After the mayor of Genkai extended his approval, the larger consensus of Saga prefecture was sought. A meeting was organized to inform the people in the district and to get permission to restart the reactors. The meeting was broadcast live on TV and the internet, and viewers were invited to submit their opinions by e-mail or fax. Later, the Japanese Communist Party paper Akahata learned that the board of the Kyushu Electric Power Company had requested employees of the plant to send emails to this meeting encouraging the restart. Later was admitted that not only employees of the utility but the workers of 4 affiliated firms too—more than 1,500 people in total—received such requests.[5]

At the same time as this crisis broke, Prime Minister Naoto Kan unexpectedly requested more stress tests of the reactor. This seemed to imply, despite the earlier assurances of the national government, that the routine maintenance and additional post-earthquake tests had not been sufficient to clear the reactors for restart, and that the mayor of Genkai had therefore approved the restart without complete information about the reactors' safety. As a result, the mayor rescinded his approval.[6] The governor of Saga, who had not yet given his approval, also expressed surprise.[7] Chief Cabinet Secretary Yukio Edano flew to Saga prefecture immediately to apologize to the governor in person.[8] On July 9, Kan also apologized.[9]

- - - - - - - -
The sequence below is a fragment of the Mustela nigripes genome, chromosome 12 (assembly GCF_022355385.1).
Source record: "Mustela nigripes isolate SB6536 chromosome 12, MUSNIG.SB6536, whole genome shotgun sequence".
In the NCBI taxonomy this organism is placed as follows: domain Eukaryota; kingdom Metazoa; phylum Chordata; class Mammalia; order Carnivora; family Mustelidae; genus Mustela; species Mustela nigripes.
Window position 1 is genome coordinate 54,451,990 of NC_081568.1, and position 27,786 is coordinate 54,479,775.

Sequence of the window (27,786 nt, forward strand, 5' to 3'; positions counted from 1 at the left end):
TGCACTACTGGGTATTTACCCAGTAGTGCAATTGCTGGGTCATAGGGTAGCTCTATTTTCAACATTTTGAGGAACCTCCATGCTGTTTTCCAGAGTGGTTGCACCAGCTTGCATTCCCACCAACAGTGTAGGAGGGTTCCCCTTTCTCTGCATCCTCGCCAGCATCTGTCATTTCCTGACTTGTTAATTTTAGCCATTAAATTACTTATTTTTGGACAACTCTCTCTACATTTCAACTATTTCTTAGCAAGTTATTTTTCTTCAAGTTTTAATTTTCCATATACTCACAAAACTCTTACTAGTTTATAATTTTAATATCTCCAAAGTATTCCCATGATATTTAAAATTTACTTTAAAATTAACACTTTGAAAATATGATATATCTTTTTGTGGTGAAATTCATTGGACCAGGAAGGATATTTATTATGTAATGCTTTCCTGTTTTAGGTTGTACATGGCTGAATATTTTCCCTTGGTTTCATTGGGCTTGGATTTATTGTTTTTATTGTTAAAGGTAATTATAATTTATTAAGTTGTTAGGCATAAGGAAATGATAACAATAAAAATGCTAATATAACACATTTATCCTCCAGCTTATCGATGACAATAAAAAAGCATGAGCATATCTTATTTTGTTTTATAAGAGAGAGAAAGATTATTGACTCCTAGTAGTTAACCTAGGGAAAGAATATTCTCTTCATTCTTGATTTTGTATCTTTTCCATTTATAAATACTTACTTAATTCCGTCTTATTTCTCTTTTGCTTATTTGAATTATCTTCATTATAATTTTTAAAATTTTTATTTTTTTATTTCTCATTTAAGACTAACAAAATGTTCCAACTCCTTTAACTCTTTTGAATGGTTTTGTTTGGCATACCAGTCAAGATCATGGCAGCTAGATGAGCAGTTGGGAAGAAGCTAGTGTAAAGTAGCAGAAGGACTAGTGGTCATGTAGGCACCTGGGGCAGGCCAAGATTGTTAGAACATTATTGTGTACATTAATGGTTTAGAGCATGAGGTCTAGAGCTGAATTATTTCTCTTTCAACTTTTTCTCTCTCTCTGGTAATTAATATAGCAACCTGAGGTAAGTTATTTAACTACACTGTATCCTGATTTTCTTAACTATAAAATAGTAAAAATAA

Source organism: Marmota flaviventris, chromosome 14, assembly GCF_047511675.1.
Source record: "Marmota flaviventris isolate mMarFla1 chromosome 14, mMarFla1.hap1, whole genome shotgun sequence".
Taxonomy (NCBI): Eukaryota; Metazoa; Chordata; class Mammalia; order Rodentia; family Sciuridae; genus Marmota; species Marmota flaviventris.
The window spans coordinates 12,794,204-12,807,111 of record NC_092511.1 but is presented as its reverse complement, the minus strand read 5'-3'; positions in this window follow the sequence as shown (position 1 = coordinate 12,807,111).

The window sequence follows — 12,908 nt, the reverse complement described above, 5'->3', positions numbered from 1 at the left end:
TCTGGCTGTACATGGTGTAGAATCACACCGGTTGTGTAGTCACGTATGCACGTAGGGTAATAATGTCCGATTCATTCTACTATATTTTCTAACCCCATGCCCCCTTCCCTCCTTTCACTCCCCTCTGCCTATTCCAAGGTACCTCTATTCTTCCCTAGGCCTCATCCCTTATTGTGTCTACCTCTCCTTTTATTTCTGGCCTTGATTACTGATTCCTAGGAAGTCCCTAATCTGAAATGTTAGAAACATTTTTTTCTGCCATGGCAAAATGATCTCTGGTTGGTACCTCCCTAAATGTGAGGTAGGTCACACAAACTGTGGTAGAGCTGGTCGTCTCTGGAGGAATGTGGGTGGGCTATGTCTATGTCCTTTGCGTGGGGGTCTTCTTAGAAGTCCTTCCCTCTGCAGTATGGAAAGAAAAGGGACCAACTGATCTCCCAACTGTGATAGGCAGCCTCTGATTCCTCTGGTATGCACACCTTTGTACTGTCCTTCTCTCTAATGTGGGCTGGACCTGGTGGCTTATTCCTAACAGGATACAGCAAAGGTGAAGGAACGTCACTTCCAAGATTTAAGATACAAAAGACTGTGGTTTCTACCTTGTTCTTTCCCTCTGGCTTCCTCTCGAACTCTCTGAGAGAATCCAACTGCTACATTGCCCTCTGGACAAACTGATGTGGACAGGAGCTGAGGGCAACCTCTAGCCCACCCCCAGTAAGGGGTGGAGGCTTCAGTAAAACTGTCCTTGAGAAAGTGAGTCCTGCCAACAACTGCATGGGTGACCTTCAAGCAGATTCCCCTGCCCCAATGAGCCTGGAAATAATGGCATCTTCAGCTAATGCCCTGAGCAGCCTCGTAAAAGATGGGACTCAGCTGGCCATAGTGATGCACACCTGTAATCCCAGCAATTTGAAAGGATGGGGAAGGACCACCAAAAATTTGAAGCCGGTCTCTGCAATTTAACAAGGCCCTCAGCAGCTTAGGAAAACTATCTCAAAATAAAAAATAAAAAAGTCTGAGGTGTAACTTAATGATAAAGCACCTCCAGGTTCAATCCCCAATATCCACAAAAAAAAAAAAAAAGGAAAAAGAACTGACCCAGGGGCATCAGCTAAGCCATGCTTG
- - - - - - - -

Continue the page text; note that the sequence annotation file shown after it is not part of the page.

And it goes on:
On July 12, actor Taro Yamamoto, a Tokyo native who had flown into Saga to protest the potential restart, broke into the offices of Saga prefecture trying to force the governor to come out. He was unsuccessful but proclaimed that he was glad he had come to protest.[10]

On 2 November 2011 in the afternoon the No. 4 reactor, the newest model, was restarted. The reactor was the first in Japan to resume operations after the March accident at Fukushima Daiichi nuclear plant. In December the reactor was stopped again for a regular inspection.[11][12]

On 9 December 2011 a leak was discovered in the cooling-system of reactor 3. After a temperature-rise over 80C at the base of one of the pumps an alarm was triggered, but this alarm did not indicate the leakage of 1.800 cubic meter of radioactive water, because the water did not go outside the purification system. After the leak was discovered Kyushu Electric failed to report the troubles in full to the local government. Only the failure of the pumps in the system for the No. 3 reactor were mentioned.[13]

As of September 2012, Saga prefecture is aiming to have the Genkai reactors permanently retired after 40 years of operation, meaning that reactor 1 will close in 2015.[14] A citizens' group sued to have the reactors shut down immediately, but the state argued that there is no process in Japanese law that could cause an industry's operations to cease through a civil, rather than criminal, action.[15]

References[edit]

External links[edit]